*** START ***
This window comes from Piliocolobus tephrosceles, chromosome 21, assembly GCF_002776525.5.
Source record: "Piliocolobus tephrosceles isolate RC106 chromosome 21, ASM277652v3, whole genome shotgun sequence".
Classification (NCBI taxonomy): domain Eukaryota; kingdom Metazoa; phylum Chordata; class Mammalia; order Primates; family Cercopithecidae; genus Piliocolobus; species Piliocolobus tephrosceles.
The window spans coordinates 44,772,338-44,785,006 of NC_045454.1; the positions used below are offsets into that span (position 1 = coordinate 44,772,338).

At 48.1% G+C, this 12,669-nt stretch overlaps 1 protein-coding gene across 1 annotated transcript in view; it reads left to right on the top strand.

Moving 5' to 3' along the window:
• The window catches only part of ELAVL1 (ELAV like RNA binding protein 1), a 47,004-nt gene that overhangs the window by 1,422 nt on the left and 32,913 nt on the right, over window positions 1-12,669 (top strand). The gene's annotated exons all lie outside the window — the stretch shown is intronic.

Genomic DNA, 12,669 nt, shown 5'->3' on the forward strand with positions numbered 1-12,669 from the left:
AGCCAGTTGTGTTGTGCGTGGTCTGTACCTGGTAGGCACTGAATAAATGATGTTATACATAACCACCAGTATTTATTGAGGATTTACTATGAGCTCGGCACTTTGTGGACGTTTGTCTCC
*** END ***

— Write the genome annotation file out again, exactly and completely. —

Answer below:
This window comes from Piliocolobus tephrosceles, chromosome 21, assembly GCF_002776525.5.
Source record: "Piliocolobus tephrosceles isolate RC106 chromosome 21, ASM277652v3, whole genome shotgun sequence".
Classification (NCBI taxonomy): domain Eukaryota; kingdom Metazoa; phylum Chordata; class Mammalia; order Primates; family Cercopithecidae; genus Piliocolobus; species Piliocolobus tephrosceles.
The window spans coordinates 44,772,338-44,785,006 of NC_045454.1; the positions used below are offsets into that span (position 1 = coordinate 44,772,338).

At 48.1% G+C, this 12,669-nt stretch overlaps 1 protein-coding gene across 1 annotated transcript in view; it reads left to right on the top strand.

Moving 5' to 3' along the window:
• The window catches only part of ELAVL1 (ELAV like RNA binding protein 1), a 47,004-nt gene that overhangs the window by 1,422 nt on the left and 32,913 nt on the right, over window positions 1-12,669 (top strand). The gene's annotated exons all lie outside the window — the stretch shown is intronic.

Genomic DNA, 12,669 nt, shown 5'->3' on the forward strand with positions numbered 1-12,669 from the left:
AGCCAGTTGTGTTGTGCGTGGTCTGTACCTGGTAGGCACTGAATAAATGATGTTATACATAACCACCAGTATTTATTGAGGATTTACTATGAGCTCGGCACTTTGTGGACGTTTGTCTCC